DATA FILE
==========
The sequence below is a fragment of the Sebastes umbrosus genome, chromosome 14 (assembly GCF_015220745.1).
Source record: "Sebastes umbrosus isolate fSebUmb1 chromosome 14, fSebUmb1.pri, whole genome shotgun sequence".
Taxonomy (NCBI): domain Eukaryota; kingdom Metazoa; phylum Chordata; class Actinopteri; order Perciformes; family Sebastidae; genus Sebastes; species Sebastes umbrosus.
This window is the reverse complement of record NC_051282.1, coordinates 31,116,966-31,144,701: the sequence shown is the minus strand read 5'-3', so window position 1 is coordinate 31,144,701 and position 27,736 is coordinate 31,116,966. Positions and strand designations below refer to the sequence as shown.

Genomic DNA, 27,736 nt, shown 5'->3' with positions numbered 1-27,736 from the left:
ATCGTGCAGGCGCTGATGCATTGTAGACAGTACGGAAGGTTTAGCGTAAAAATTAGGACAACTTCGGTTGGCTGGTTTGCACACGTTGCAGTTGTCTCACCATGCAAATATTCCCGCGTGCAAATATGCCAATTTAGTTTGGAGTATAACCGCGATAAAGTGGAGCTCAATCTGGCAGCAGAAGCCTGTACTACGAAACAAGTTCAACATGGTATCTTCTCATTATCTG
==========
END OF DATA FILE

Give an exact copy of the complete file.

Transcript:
The sequence below is a fragment of the Sebastes umbrosus genome, chromosome 14 (assembly GCF_015220745.1).
Source record: "Sebastes umbrosus isolate fSebUmb1 chromosome 14, fSebUmb1.pri, whole genome shotgun sequence".
Taxonomy (NCBI): domain Eukaryota; kingdom Metazoa; phylum Chordata; class Actinopteri; order Perciformes; family Sebastidae; genus Sebastes; species Sebastes umbrosus.
This window is the reverse complement of record NC_051282.1, coordinates 31,116,966-31,144,701: the sequence shown is the minus strand read 5'-3', so window position 1 is coordinate 31,144,701 and position 27,736 is coordinate 31,116,966. Positions and strand designations below refer to the sequence as shown.

Genomic DNA, 27,736 nt, shown 5'->3' with positions numbered 1-27,736 from the left:
ATCGTGCAGGCGCTGATGCATTGTAGACAGTACGGAAGGTTTAGCGTAAAAATTAGGACAACTTCGGTTGGCTGGTTTGCACACGTTGCAGTTGTCTCACCATGCAAATATTCCCGCGTGCAAATATGCCAATTTAGTTTGGAGTATAACCGCGATAAAGTGGAGCTCAATCTGGCAGCAGAAGCCTGTACTACGAAACAAGTTCAACATGGTATCTTCTCATTATCTG